Resolution of obstructive sleep apnea with epilepsy surgery? Expanding the relationship between sleep and epilepsy
Article first published online: 22 MAY 2008
© 2008 International League Against Epilepsy
Volume 49, Issue 8, pages 1457–1459, August 2008
How to Cite
Foldvary-Schaefer, N., Stephenson, L. and Bingaman, W. (2008), Resolution of obstructive sleep apnea with epilepsy surgery? Expanding the relationship between sleep and epilepsy. Epilepsia, 49: 1457–1459. doi: 10.1111/j.1528-1167.2008.01677.x
- Issue published online: 28 JUL 2008
- Article first published online: 22 MAY 2008
- Accepted April 16, 2008; Online Early publication May 22, 2008.
- Epilepsy surgery;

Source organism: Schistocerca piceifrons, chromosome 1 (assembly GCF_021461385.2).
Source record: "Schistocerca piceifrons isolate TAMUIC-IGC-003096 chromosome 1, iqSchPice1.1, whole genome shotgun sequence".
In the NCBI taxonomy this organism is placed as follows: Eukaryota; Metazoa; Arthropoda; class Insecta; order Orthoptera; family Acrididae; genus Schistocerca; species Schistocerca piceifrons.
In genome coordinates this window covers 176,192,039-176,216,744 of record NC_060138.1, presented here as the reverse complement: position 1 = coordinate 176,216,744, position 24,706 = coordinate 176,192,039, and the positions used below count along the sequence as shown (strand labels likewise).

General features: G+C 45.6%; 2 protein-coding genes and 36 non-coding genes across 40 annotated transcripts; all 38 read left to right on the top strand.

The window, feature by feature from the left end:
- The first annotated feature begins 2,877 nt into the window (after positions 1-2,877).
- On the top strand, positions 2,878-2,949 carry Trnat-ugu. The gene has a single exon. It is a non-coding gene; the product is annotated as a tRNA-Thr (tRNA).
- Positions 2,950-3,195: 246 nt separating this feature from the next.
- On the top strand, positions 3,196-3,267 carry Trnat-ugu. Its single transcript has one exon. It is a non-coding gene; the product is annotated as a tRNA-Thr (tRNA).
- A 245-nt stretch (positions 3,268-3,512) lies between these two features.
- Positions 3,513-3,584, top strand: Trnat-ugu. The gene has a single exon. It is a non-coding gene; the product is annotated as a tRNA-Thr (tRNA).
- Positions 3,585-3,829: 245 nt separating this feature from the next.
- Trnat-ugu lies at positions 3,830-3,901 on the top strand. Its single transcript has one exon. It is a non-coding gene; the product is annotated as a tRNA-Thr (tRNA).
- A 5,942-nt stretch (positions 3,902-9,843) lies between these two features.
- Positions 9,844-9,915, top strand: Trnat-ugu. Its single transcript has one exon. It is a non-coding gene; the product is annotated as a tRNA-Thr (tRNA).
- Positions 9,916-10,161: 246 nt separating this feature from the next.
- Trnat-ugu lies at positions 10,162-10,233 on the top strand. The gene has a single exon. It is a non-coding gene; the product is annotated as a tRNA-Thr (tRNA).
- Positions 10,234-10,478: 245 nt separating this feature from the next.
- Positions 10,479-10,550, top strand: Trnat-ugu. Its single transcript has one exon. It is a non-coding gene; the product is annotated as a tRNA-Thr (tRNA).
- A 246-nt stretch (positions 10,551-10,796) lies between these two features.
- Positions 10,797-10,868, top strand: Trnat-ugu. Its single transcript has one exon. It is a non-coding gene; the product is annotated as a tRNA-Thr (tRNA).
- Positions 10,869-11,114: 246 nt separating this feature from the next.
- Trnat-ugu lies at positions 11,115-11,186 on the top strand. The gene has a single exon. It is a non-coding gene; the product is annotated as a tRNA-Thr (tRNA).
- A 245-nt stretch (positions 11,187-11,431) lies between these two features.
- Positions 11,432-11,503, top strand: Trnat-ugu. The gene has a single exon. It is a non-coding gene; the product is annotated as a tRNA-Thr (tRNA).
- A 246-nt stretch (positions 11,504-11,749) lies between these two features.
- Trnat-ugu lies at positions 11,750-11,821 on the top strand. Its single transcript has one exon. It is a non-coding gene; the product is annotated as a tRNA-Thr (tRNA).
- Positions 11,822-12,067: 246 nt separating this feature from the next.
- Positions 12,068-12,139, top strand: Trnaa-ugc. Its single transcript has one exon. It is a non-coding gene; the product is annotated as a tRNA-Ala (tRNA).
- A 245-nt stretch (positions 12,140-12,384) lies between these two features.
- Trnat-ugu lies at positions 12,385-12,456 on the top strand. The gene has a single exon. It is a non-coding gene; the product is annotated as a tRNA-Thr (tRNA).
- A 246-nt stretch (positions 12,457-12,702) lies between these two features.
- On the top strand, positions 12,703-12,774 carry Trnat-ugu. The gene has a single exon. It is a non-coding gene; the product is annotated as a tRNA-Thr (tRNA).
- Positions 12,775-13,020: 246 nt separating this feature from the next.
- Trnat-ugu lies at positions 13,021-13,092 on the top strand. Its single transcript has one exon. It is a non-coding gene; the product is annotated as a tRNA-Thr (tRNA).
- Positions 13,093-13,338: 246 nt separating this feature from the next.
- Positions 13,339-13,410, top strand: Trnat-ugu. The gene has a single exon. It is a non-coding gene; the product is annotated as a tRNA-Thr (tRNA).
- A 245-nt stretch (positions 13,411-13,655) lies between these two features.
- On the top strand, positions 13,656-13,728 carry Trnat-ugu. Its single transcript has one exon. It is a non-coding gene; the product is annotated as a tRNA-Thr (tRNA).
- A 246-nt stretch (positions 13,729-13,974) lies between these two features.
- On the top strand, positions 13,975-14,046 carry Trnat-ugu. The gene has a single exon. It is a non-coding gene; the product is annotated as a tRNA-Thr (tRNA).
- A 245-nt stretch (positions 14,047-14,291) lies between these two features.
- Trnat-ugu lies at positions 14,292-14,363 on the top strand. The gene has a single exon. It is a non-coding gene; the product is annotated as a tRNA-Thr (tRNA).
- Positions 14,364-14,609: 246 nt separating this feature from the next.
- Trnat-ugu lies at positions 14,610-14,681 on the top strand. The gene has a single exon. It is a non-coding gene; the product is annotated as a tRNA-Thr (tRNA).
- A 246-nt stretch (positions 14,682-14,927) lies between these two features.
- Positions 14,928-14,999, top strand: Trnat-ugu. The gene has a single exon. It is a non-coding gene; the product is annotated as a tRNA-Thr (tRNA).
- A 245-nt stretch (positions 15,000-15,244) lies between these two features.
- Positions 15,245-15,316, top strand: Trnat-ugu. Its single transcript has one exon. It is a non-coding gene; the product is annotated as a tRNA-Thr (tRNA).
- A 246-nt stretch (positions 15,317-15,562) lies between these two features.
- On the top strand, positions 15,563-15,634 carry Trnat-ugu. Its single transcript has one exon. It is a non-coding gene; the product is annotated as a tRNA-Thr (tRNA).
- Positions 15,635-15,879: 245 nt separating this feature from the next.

Recent studies suggest a higher than expected prevalence of obstructive sleep apnea (OSA) in patients with refractory epilepsy. In some cases, treatment of OSA improves seizure control. We report a case in which clinically significant OSA disappeared after left frontal lobe resection that produced a near seizure free state. This occurred in the absence of the usual factors, such as weight or medication change or variation in polysomnography (PSG) recording methodology, that often confound the comparison of sequential PSGs over time. Our patient underwent PSG with 18-channel EEG recording pre- and postoperatively using standardized scoring techniques. Baseline testing revealed an apnea-hypopnea index (AHI) of 24 with severe oxygen desaturations reaching a nadir of 62%. Postoperative testing found both the AHI and oxygen saturation normalized as well as a marked reduction in spike rate. We hypothesize that the pathophysiology of OSA in patients with epilepsy may be impacted by frequent, extensive interictal epileptiform discharges (IEDs) and/or seizures altering upper airway control during sleep.